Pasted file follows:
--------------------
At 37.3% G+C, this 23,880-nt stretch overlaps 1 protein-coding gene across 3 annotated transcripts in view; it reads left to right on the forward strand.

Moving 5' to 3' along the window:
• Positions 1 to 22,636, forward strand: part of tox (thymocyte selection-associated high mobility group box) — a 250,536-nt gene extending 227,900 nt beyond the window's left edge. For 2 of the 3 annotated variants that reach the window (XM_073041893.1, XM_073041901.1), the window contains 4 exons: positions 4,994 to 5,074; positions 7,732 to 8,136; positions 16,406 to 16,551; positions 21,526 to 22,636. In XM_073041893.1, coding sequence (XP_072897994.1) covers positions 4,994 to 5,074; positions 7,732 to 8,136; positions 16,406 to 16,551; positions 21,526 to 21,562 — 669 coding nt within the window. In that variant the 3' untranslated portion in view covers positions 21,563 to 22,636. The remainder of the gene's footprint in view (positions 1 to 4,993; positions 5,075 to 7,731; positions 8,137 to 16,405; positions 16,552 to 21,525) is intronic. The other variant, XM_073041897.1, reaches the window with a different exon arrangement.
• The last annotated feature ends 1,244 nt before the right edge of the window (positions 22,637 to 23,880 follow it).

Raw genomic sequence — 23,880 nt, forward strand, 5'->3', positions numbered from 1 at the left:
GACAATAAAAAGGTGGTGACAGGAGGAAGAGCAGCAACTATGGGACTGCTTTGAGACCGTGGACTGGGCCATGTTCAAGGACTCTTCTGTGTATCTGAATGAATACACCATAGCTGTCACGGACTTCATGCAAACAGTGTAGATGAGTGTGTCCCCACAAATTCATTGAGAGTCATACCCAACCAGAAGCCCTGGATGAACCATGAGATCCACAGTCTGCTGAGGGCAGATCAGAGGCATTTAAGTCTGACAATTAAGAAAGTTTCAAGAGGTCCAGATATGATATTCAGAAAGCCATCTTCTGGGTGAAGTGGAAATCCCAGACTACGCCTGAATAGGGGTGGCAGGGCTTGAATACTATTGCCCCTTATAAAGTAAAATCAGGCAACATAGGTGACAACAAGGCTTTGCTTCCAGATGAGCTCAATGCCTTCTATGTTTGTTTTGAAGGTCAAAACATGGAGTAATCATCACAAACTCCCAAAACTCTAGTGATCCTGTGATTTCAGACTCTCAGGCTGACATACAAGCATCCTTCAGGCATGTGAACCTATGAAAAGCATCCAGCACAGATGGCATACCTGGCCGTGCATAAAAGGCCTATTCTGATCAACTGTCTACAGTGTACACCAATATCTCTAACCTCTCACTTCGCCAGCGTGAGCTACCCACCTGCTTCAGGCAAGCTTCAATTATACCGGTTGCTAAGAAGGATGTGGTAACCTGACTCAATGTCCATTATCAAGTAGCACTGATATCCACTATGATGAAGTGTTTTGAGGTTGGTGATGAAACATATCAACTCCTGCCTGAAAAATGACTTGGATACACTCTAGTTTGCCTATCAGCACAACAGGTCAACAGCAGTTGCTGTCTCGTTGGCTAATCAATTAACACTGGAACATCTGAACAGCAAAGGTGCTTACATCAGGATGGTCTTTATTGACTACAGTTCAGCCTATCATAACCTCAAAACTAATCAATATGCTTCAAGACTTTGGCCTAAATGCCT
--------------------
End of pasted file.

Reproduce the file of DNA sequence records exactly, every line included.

At 37.3% G+C, this 23,880-nt stretch overlaps 1 protein-coding gene across 3 annotated transcripts in view; it reads left to right on the forward strand.

Moving 5' to 3' along the window:
• Positions 1 to 22,636, forward strand: part of tox (thymocyte selection-associated high mobility group box) — a 250,536-nt gene extending 227,900 nt beyond the window's left edge. For 2 of the 3 annotated variants that reach the window (XM_073041893.1, XM_073041901.1), the window contains 4 exons: positions 4,994 to 5,074; positions 7,732 to 8,136; positions 16,406 to 16,551; positions 21,526 to 22,636. In XM_073041893.1, coding sequence (XP_072897994.1) covers positions 4,994 to 5,074; positions 7,732 to 8,136; positions 16,406 to 16,551; positions 21,526 to 21,562 — 669 coding nt within the window. In that variant the 3' untranslated portion in view covers positions 21,563 to 22,636. The remainder of the gene's footprint in view (positions 1 to 4,993; positions 5,075 to 7,731; positions 8,137 to 16,405; positions 16,552 to 21,525) is intronic. The other variant, XM_073041897.1, reaches the window with a different exon arrangement.
• The last annotated feature ends 1,244 nt before the right edge of the window (positions 22,637 to 23,880 follow it).

Raw genomic sequence — 23,880 nt, forward strand, 5'->3', positions numbered from 1 at the left:
GACAATAAAAAGGTGGTGACAGGAGGAAGAGCAGCAACTATGGGACTGCTTTGAGACCGTGGACTGGGCCATGTTCAAGGACTCTTCTGTGTATCTGAATGAATACACCATAGCTGTCACGGACTTCATGCAAACAGTGTAGATGAGTGTGTCCCCACAAATTCATTGAGAGTCATACCCAACCAGAAGCCCTGGATGAACCATGAGATCCACAGTCTGCTGAGGGCAGATCAGAGGCATTTAAGTCTGACAATTAAGAAAGTTTCAAGAGGTCCAGATATGATATTCAGAAAGCCATCTTCTGGGTGAAGTGGAAATCCCAGACTACGCCTGAATAGGGGTGGCAGGGCTTGAATACTATTGCCCCTTATAAAGTAAAATCAGGCAACATAGGTGACAACAAGGCTTTGCTTCCAGATGAGCTCAATGCCTTCTATGTTTGTTTTGAAGGTCAAAACATGGAGTAATCATCACAAACTCCCAAAACTCTAGTGATCCTGTGATTTCAGACTCTCAGGCTGACATACAAGCATCCTTCAGGCATGTGAACCTATGAAAAGCATCCAGCACAGATGGCATACCTGGCCGTGCATAAAAGGCCTATTCTGATCAACTGTCTACAGTGTACACCAATATCTCTAACCTCTCACTTCGCCAGCGTGAGCTACCCACCTGCTTCAGGCAAGCTTCAATTATACCGGTTGCTAAGAAGGATGTGGTAACCTGACTCAATGTCCATTATCAAGTAGCACTGATATCCACTATGATGAAGTGTTTTGAGGTTGGTGATGAAACATATCAACTCCTGCCTGAAAAATGACTTGGATACACTCTAGTTTGCCTATCAGCACAACAGGTCAACAGCAGTTGCTGTCTCGTTGGCTAATCAATTAACACTGGAACATCTGAACAGCAAAGGTGCTTACATCAGGATGGTCTTTATTGACTACAGTTCAGCCTATCATAACCTCAAAACTAATCAATATGCTTCAAGACTTTGGCCTAAATGCCT